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Linda and Lenina In Brave New World In some ways, Linda and Lenina are the most serious...

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fattal1 | Student, Undergraduate | (Level 1) eNoter

Posted May 28, 2010 at 7:16 AM via web

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Linda and Lenina In Brave New World

In some ways, Linda and Lenina are the most serious rebels of the brave new world. How does the experience of each character challenge the assumptions of the dystopia? Do you think Huxley takes these women characters as seriously as he does the men? Why or why not?

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marry-me-bury-me | Student, Grade 11 | (Level 1) eNoter

Posted June 9, 2010 at 10:38 AM (Answer #1)

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Linda and Lenina are two very complex characters in BNW, however, I don't think that their experiences challenge the idea of the new society being a dystopia, but rather prove it to be such. Yes, it is true that both women express their love for society's ways; consistantly reciting the mottos of their sleep-teaching, like "civilization is steralization" and such, but that's not really them, is it? That's society speaking through them. In fact, by the end of the novel, we learn that the brave new world ends up being their tragic end. For instance, Lenina ends up losing her one and only love, John, due to civilization driving him into insanity. Then there's Linda, who, upon her return, was mocked and ridiculed by everyone around due to her ugliness and motherhood. Her, being so emotionally weakened by the conditioning she receieved in her early years in London, found all of this too much to handle, resulting in her overdosing on soma and eventually, dying. So, ultimatley, these incidents actually strengthen the suggestion of Huxley's modern world being a dystopia.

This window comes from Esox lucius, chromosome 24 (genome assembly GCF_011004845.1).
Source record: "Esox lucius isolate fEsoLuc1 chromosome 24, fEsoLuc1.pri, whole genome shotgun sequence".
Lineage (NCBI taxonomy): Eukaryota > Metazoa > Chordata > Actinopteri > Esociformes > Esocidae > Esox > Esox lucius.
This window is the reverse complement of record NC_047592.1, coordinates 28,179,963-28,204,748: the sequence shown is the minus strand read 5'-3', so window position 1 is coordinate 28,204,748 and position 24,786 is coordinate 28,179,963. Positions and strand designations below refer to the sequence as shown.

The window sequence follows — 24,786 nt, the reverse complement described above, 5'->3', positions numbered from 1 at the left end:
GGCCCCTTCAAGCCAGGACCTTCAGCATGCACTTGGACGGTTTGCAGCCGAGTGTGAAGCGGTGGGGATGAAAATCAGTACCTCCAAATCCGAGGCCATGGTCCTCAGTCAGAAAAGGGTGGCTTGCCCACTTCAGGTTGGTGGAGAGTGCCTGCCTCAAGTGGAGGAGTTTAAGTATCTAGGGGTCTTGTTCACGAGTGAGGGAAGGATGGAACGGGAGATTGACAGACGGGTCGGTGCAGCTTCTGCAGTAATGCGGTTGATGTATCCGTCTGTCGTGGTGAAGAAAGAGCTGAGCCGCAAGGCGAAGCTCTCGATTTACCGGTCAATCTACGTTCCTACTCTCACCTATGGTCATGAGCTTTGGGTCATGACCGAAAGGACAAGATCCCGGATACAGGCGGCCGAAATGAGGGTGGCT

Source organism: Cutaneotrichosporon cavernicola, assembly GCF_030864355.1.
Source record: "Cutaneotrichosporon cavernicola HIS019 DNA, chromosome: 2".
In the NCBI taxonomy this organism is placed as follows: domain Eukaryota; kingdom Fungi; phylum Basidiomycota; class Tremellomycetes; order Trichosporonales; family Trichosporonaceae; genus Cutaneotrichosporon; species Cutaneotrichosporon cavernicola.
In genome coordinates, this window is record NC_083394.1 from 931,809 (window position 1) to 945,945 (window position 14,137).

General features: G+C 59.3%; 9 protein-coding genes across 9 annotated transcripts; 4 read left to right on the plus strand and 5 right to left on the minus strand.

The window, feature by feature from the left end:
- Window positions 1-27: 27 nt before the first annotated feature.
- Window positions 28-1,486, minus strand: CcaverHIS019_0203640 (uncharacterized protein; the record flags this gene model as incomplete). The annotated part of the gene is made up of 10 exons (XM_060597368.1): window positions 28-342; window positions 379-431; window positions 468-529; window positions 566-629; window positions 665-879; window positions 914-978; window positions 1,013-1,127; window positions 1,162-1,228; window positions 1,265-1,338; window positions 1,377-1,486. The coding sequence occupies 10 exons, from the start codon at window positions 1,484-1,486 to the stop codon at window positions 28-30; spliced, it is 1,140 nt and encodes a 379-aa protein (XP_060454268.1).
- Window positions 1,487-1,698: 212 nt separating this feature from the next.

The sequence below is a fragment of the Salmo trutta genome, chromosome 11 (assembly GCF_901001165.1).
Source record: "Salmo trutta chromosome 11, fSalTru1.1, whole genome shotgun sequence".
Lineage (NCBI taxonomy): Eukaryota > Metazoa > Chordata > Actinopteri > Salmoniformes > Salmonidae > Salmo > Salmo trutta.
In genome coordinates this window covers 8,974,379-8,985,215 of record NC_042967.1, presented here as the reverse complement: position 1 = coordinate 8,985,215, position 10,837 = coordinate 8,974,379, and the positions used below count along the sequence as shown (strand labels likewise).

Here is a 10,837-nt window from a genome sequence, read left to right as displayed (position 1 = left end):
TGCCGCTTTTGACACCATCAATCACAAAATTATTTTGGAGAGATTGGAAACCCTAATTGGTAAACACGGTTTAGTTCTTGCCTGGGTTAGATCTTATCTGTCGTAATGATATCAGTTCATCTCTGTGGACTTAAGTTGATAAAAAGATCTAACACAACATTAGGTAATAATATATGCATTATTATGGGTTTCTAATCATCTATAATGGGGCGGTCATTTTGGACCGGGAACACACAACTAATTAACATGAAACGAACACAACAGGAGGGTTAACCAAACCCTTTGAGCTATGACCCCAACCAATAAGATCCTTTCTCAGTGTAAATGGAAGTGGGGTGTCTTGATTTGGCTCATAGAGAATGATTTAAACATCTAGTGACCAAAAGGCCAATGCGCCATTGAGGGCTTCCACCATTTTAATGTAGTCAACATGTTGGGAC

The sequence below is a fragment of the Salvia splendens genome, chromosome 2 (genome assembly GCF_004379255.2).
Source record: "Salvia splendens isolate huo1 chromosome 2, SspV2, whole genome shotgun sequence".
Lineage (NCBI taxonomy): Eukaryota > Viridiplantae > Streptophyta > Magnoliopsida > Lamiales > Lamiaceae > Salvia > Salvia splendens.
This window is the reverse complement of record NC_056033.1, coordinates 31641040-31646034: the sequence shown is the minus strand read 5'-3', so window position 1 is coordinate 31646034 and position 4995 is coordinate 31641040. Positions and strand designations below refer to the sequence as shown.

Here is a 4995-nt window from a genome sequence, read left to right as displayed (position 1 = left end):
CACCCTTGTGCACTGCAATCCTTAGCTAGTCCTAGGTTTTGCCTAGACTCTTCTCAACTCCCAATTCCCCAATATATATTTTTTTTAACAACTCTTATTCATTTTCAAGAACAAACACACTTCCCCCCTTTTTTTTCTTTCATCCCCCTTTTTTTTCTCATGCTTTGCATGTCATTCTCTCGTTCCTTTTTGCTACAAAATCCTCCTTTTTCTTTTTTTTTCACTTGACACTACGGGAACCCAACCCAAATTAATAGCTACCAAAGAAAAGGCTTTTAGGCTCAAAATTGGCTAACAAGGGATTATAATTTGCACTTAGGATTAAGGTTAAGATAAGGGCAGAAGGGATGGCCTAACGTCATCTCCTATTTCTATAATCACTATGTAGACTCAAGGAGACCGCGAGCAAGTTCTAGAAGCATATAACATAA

As for Huxley taking the female characters as seriously as he does the men, I believe he takes them even more seriously. For sure, they appear to be mere sex toys with not an independent thought in their heads, but then we get to see inside of Linda's suffering from being an outcast and an abomonation in the eyes of the place she loves so much, and let's not forget Lenina. Lenina is one of the most in-depth characters in this book. At first, we perceive her to be a shallow, vacant consumer; yet another victim of society's mind-control. However, once John comes into the picture, we see her absolute strength against her conditioning as she begins to feel actual love towards this strange, unorthodox savage. We see her show emotions that someone like Bernard (Pff. Pitiful.) would never be capable of. This is especially evident when she is on the roof with Henry, and she stops to gaze up at the moon. Before this, Lenina was always so opposed to nature, and found it completley wrong when Bernard would comment on it during their dates. This shows a very profound level of individuality within Lenina; so profound that she is able to break through the tight grasp of conditioning and actually give in to her emotional side.


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